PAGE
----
Tuesday, December 28, 2004

SueAndNotU Hall of Fame: Vaclav Havel

For the crust presented by the life of lies is made of strange stuff. As long as it seals off hermetically the entire society, it appears to be made of stone. But the moment someone breaks through in one place, when one person cries out, "The emporer is naked!" - when a single person breaks the rules of the game, thus exposing it as a game - everything suddenly appears in another light and the whole crust seems then to be made of a tissue on the point of tearing and disintegrating uncontrollably.
--From The Power of the Powerless

I've been treating myself to Vaclav Havel over this break. And it's got me contemplative and verbose. So consider yourself warned. I'm feeling slightly ashamed of my complete and consuming idolatry of the man (if I could invite three people from history to a dinner party, I'd probably invite 3 Vaclav Havels) because of his own embarassment over the dissident mantle. But this is not the assumed embarassment of polite humility, the affable "aw shucks, I'm just one man." To consider him with the romantic vision of a courageous, lone dissident is a fundamental violation of his philosophy—he coins it "living in truth." Havel says that the Western notion of a "dissident" as a special class only serves to separate dissenters' concerns from the concerns of society at large, and thereby deprive them of any meaning whatsoever. If they are portrayed as only a few malcontents - a special class stirring up trouble - the system can go on pretending away the deep structural and moral crisis it foists upon its citizenry.
The term "dissident" frequently implies a special profession, as if, along with the more normal vocations, there were another special one - grumbling about the state of things. In fact, a "dissident" is simply a physicist, a sociologist, a worker, a poet, individuals who are merely doing what they feel they must and, consequently, who find themselves in open conflict with the regime.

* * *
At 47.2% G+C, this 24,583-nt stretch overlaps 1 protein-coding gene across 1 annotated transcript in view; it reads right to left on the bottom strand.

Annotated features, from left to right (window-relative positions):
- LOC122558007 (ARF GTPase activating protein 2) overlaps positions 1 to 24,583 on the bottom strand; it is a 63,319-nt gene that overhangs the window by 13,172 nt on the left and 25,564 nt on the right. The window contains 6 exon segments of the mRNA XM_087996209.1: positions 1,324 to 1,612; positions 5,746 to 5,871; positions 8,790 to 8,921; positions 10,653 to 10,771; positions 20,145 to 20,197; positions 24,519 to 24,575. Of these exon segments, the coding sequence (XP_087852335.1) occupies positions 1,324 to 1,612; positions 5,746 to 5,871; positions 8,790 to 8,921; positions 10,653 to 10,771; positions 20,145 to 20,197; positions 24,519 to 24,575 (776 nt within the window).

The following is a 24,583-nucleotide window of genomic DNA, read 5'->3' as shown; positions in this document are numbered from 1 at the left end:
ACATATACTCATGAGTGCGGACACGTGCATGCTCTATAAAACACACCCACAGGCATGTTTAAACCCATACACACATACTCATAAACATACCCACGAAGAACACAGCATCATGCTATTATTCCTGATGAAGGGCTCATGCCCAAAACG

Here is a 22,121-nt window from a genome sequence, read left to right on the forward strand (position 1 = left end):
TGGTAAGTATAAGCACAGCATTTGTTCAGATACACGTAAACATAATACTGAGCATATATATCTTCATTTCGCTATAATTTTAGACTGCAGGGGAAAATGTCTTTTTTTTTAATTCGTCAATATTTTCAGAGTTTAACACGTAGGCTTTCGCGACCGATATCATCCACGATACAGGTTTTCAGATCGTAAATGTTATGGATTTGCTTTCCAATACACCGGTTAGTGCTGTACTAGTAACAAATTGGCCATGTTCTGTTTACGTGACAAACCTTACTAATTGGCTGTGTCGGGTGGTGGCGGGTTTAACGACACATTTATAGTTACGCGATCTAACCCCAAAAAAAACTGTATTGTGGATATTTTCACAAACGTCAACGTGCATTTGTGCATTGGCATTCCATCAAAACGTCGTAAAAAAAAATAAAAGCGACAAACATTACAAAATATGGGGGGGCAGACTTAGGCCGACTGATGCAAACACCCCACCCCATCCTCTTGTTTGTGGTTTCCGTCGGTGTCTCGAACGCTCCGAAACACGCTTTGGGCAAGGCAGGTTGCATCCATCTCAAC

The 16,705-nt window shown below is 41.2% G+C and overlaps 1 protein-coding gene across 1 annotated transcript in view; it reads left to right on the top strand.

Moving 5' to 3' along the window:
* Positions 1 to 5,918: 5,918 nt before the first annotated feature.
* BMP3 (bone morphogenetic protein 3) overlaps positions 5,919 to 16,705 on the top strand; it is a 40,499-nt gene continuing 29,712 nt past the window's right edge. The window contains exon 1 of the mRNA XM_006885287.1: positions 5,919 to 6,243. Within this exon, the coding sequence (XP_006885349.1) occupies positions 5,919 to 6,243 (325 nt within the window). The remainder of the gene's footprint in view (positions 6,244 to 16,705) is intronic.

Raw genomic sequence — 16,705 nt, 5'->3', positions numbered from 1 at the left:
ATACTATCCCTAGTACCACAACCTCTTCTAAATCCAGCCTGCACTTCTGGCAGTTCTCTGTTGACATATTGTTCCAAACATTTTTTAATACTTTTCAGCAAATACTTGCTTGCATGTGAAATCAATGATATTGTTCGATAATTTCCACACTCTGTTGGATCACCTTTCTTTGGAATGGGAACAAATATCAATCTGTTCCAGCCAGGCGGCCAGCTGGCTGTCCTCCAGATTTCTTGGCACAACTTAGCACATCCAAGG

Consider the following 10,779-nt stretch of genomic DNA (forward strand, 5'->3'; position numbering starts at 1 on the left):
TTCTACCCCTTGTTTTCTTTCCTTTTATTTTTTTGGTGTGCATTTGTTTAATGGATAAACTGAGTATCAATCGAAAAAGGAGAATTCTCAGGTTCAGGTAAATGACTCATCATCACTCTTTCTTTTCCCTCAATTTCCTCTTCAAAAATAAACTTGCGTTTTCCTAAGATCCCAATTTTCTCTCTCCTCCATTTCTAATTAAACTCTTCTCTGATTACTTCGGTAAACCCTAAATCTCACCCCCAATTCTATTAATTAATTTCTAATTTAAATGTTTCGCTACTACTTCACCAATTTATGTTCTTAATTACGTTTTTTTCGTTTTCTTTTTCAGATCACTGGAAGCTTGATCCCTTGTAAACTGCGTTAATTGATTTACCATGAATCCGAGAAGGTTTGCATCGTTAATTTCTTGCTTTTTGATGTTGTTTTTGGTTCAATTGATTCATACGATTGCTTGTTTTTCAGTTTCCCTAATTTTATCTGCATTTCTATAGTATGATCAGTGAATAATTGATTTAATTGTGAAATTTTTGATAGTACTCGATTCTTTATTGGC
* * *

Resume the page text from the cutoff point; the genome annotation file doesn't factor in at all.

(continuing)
There are thousands of nameless people who try to live within the truth and millions who want to but cannot, perhaps only because to do so in the circumstances in which they live, they would need ten times the courage of those who have already taken the first step. If several dozen are randomly chosen from among all these people and put into a special category, this can utterly distort the general picture.

Havel wrote these tracts as philosophical guideposts for those attempting to navigate the totalitarian system with dignity intact. But reading them now, they offer up an unintentional autopsy of the Soviet system. Here we find revelations that are now pedestrian with familiarity: how Soviet totalitarianism differs from classic dictatorships; precisely how ideology works as a tool of social control and compromises its victims as implicit partners in the farce; how the very nature of the system transforms every prosaic act into a political one, and how the whole grand, exalted, gargantuan monstrosity of it all is, like a fabled beast, utterly unable to withstand a simple word or act of truth and thus prosecutes these with unrivaled fury.

During his four years in prison, he was only allowed to write one letter a week to his wife - four sides maximum. And even these were subject to the cruel editorial delight of a vengeful commandant: